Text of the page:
Kestner Cinémathèque

In the new Kestner Cinémathèque, we permanently show a curated film program. On special evenings, classics of film history are shown there.<br />

Photo: Robert Knoke

The new Kestner Cinémathèque is located on the first floor. Parallel to the exhibitions, various short films selected by the artists are shown there, which are simultaneously presented in the Kestner Gesellschaft. A curtain designed by the artist Jongsuk Yoon guides the visitors into the world of cinema.

Currently we present:

Clarice Lispector, Panorama com Clarice Lispector, a conversation with Júlio Lerner, Brasil, 1977, 28min

In February of 1977, months before her death, the author Clarice Lispector visited the studios of TV Cultura, Channel 2, in São Paulo for a debate and accepted the invitation to be interviewed by the journalist Júlio Lerner, host of the program “Panorama Especial.” This would be her only audiovisual record, which, upon Clarice’s request, would air only after her death, on December 28th at 8:30 in the evening.

Olga Tokarczuk, The Tender Narrator, Nobel Lecture, Sweden, 2019, 90min

The lecture by the Polish novelist Olga Tokarczuk, the 2018 laureate in literature, is both a message consistent with the author’s writings and a literary text in and of itself.

Chantal Akerman, La Chambre, Belgium, 1972, 11min

Courtesy of Marian Goodman Gallery

With a long 360 degree pan, the camera slowly but with different speeds films two rooms of a house, the kitchen and the living room, which also serves as a bedroom. On the bed lies a woman who does something with each pass of the camera, like eating an apple. After three full pans, the camera makes a short backward movement twice to surprise the woman. On the last pass she yawns and lies down on her bed

Robert Ashley, Automatic Writing, USA, 1979, 7min

Courtesy of Lovely Music, Ltd.

In Automatic Writing, which comprises one 46-minute piece, Ashley repeats the line, “My mind is censoring my own mind,” or a slight variation of it, a dozen times. The composition is based on a recording of the composer’s involuntary speech, a symptom he attributed to a possible “mild form of Tourette’s.”

Jack Smith, Flaming Creatures, USA, 1963, 45min

Copyright Jack Smith Archive, Courtesy Gladstone Gallery

Flaming Creatures is a 1963 underground queer film by filmmaker, performance artist and photographer Jack Smith (1932-1989). The film exerted a major aesthetic influence on the artistic avant-garde such as Laurie Anderson, Nan Goldin, Rainer Werner Fassbinder, Cindy Sherman, John Waters, and Robert Wilson, and inspired camp art. Accused of obscenity, it was banned in 22 U.S. states and in other countries. Today, Flaming Creatures is considered a “key work of modern cinema.” Flaming Creatures plays with conventions and transgressions. Gender roles in the film are ambiguous and defy definition; the plot features gay, lesbian, transgender, intersex, and drag performers. The action is surreal, associative rather than narrative. Scenes flow into one another, interrupted by fleeting close-ups of intimate body parts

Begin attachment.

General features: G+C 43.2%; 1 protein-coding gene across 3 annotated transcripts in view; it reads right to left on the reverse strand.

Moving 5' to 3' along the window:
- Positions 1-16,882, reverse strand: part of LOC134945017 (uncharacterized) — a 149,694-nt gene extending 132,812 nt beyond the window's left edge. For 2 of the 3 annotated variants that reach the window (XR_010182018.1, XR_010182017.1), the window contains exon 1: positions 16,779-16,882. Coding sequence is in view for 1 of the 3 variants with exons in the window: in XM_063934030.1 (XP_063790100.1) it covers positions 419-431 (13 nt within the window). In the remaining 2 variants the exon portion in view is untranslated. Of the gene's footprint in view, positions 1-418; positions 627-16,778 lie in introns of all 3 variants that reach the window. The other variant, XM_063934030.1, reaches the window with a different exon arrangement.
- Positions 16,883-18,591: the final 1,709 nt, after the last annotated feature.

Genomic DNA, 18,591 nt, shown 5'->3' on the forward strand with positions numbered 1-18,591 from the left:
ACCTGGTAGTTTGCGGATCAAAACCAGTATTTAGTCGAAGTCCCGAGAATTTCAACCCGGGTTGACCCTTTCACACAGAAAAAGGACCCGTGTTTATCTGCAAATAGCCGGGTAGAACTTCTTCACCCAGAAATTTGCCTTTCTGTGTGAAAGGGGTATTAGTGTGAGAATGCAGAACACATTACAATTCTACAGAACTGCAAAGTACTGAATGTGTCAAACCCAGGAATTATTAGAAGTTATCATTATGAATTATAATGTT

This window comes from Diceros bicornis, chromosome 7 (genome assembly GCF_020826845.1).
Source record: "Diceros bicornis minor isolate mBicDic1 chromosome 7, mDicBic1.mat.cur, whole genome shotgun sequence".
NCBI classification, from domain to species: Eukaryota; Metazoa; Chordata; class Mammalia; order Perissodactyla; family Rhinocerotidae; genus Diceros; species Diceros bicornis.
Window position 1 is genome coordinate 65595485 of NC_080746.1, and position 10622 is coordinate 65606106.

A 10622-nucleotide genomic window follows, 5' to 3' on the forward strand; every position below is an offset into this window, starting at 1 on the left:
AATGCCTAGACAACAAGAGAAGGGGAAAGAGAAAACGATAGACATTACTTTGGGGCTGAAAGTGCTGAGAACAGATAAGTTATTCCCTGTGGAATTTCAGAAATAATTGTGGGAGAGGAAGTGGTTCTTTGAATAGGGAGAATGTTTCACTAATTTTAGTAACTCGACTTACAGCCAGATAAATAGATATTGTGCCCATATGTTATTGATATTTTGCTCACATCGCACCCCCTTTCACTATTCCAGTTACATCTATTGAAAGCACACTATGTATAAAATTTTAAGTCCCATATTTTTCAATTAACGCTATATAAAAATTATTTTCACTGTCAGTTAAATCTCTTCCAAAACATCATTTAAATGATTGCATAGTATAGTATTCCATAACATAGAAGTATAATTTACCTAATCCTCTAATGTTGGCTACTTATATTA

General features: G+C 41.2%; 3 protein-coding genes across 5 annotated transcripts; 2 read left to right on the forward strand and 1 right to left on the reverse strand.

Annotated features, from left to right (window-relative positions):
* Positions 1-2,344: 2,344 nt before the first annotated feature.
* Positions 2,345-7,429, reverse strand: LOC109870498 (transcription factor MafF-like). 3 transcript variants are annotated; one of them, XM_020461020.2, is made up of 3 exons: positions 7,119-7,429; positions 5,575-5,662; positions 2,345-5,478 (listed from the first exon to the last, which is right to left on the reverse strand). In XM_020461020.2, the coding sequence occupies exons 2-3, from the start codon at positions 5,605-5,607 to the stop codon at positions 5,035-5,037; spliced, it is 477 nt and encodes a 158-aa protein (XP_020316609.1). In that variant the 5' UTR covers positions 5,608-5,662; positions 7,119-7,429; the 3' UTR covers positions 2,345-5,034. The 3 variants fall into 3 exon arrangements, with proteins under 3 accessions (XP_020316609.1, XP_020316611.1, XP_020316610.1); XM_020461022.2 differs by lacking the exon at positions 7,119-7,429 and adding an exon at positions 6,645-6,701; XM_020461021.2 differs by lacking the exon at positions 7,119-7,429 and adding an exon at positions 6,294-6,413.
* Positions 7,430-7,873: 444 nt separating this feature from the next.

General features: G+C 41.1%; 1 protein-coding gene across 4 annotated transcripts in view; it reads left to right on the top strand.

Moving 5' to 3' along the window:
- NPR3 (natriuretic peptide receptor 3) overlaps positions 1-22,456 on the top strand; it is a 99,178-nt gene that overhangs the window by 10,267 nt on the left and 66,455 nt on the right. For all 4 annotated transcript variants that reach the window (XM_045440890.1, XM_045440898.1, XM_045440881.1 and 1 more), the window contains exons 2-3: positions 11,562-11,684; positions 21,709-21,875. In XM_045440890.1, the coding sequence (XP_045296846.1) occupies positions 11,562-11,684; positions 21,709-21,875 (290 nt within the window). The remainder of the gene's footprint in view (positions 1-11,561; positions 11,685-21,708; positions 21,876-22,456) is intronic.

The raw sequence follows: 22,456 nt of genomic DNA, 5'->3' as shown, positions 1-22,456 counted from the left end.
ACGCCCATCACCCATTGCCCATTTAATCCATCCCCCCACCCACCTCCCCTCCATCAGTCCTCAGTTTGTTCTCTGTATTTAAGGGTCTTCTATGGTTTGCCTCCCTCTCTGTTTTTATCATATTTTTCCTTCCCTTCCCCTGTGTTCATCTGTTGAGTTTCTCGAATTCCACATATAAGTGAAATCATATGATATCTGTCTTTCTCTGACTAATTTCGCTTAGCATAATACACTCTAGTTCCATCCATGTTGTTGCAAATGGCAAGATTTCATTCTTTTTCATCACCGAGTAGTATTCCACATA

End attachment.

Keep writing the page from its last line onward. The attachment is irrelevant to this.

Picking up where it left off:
The Black Soft, Totu Popep, USA, 2012, 10min

The music-video trilogy Totu Popep of the New York-based duo The Black Soft (Joseph Topmiller and Chase Coughlin) is best described as an eclectic mix of 1980s synth-pop, cinematic string sounds of film- noir, and some spiritual voodoo-like music, as well as elements of blues, industrial, dark wave, orchestral, and post-electronic music. Opening Credits by The Black Soft Part 1 Directed by Francsico Garcia, Fashion by Yana Kamps Part 2 Directed by Evaan Kheraj, Fashion by Luisa Rino Part 3 Directed by Tim Richardson, Fashion by Nicola Formichetti

Jean-Luc Godard, Masculin, Feminin, France, 1966, 103min

Godard, with a screenplay loosely based on two Guy de Maupassant stories, Le Signe and La Femme de Paul. Paul is young, just demobbed from national service in the French Army, and disillusioned with civilian life. As his girlfriend builds herself a career as a pop singer, Paul becomes more isolated from his friends and peers (‘the children of Marx and Coca Cola’, as the credits announce) and their social and emotional politics.

Jean-Luc Godard, Alphaville, France, 1965, 99min

Secret agent Lemmy Caution, alias Ivan Johnson, comes to Alphaville to search for the kidnapped Professor von Braun. The latter has developed the computer Alpha 60, which controls every movement and every thought. On his way through this absurd world, Lemmy Caution gets a companion: Natasha, the professor's daughter.

Tomás Gutiérrez Alea, Memories of Underdevelopment, Cuba, 1968, 97min

Sergio, a wealthy bourgeois aspiring writer, decides to stay in Cuba even though his wife and friends flee to Miami. Sergio looks back over the changes in Cuba, from the Cuban Revolution to the missile crisis, the effect of living in what he calls an underdeveloped country, and his relations with his girlfriends, Elena and Hanna. Memories of Underdevelopment is a complex character study of alienation during the turmoil of social changes.


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